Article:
In my dream, I take my 4/5 and 7/8 graders to an IMAX movie at the Mac Planetarium (which doesn’t really exist). The premise of the movie is to visually depict our latest theories about the creation of galaxies, and how the universe keeps expanding and contracting, expanding and contracting, indefinitely and infinitely, as far as we humans can imagine. But woven into the physics and astronomy lesson is a story about a middle-aged couple who have lost their son in a war, and who decide to take a star-watching cruise in Alaska as a way to find some solace. The special thing about this IMAX spectacle is that while it’s being projected on a huge, 360-degree overhead canopy screen in surround-sound, the young docents of the planetarium are also performing it live – narrating and puppeteering from the back of the theater. One of the docents is Ruthy!
The kids are encouraged to move around the empty floor of the theater during the movie. In fact, another docent leads them around and around in huge circles – now running, now crawling – on the vast carpeted terrain, the topography of which isn’t flat, but rolling and hilly. They’re really getting tired out! Now and then, the docent brings them to a breathless halt and directs their attention to the action overhead – stars streaking across the ceiling; clouds of gas and light eddying and pooling; newly-minted constellations glittering regally – and they stand there gazing upward, sweating and amazed by how real it all seems, and how close to them.
At one point in the story, the couple’s boat runs aground. There is disaster in the frigid Arctic waters. Shocked, the kids fall silent, stare in open-mouthed horror. Sorrow upon sorrow! Those people don’t deserve another tragedy!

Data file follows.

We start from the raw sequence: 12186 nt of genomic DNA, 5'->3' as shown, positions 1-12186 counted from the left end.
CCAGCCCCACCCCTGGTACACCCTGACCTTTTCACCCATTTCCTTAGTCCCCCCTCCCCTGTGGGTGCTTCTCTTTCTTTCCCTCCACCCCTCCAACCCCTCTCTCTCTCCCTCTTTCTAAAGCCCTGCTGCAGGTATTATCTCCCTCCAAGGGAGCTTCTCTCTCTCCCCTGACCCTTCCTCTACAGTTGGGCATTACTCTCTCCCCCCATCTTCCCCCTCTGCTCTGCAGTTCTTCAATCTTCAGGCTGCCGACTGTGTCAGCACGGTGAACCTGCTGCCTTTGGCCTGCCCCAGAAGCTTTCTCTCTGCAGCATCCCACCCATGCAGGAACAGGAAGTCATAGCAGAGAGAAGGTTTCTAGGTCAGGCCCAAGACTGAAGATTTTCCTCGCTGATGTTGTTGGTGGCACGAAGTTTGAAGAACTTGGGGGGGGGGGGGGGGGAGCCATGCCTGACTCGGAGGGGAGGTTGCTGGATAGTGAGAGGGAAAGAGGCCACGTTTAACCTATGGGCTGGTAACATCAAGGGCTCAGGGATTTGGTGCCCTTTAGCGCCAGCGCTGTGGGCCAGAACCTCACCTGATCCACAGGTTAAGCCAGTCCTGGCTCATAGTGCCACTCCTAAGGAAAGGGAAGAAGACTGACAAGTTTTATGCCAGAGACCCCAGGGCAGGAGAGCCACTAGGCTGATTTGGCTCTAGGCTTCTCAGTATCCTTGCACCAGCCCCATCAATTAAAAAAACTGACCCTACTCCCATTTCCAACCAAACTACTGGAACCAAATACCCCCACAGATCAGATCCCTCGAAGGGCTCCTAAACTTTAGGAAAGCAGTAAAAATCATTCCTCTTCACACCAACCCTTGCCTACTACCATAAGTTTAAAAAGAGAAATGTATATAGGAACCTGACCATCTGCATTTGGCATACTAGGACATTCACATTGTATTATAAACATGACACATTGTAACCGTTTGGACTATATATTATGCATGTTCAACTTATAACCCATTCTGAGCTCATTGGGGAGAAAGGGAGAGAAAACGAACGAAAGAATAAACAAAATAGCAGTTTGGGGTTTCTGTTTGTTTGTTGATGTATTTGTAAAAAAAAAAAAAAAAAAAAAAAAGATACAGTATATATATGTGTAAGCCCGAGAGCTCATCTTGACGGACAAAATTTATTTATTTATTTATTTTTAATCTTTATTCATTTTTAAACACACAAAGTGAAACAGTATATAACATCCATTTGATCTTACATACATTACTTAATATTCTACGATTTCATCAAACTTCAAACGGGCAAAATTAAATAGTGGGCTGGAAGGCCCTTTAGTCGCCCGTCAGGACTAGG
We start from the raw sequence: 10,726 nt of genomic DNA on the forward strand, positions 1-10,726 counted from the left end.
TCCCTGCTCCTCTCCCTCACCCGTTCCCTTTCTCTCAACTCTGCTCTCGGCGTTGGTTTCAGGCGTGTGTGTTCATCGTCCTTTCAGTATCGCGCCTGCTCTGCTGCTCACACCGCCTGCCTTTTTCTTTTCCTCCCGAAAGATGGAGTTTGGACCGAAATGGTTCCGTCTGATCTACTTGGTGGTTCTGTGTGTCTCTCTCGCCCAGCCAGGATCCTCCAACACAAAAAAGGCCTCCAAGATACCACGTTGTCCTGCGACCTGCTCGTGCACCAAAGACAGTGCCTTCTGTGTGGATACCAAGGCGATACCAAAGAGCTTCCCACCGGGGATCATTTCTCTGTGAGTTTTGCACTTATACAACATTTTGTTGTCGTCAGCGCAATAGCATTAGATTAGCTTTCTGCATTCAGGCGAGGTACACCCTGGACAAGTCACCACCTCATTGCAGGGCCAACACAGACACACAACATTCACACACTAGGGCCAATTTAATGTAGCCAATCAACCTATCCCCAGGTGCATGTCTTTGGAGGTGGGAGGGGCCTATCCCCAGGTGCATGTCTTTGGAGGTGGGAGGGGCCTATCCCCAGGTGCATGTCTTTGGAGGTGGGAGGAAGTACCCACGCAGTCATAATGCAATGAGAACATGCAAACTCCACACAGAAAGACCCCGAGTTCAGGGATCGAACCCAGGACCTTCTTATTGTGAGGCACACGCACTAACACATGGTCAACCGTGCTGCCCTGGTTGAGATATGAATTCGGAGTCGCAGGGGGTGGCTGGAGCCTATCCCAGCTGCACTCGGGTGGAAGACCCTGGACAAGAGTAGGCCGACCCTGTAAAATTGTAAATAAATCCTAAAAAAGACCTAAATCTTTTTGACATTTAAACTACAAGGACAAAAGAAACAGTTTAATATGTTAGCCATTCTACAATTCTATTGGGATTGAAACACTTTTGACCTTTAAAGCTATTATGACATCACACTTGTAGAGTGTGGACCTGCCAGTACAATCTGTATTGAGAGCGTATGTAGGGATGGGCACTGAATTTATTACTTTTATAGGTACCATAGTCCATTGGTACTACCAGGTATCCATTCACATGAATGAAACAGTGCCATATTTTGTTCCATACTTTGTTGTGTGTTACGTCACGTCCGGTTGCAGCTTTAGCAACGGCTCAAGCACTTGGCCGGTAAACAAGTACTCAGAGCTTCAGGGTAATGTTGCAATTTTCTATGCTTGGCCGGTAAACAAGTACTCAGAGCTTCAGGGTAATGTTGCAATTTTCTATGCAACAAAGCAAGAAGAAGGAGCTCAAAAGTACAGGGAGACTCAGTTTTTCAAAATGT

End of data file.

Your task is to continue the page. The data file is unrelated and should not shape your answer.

And then it’s Ruthy’s turn to perform, from the back of the theater.
Her god-sized index finger appears on the screen overhead, dipping into the frame and into a pulsing, throbbing, star-flecked swirl of red and black gas. She begins to stir the red and black cloud with her finger, casually at first, exactly as my grandmother used to mix a squeeze of lemon into her scotch-and-soda, if there was no cocktail straw or swizzle stick on hand. Then, gaining speed, the centrifuge of her swirling starts to gather the gases and the stars into a flickering ball of energy, growing denser and denser with each rotation around the axis of her index finger. Density solidifies into matter. Matter condenses into heat. But the heat can’t contain its own entropy, and just at the point where the whole thing is about to explode into catastrophe shrapnel, Ruthy lifts her finger out of the picture. The spinning continues, but in slow motion, so we can see it clearly. To our amazement, we can see that the explosion will, at worst, merely end in a cascade of party glitter. Confetti to welcome us home.
“This is how creation happens,” Ruthy tells us, speaking slowly into her head-set mic. “First, there is potential everywhere you turn. Then, swirling currents of emotion come in to set potential spinning. Depending on the feeling, different forms of matter spin into being. Disaster, grief and longing, being too much for the Light of the Universe to bear, make whirlpools and black holes that will – if you trust in Time – eventually collapse back into laughter.”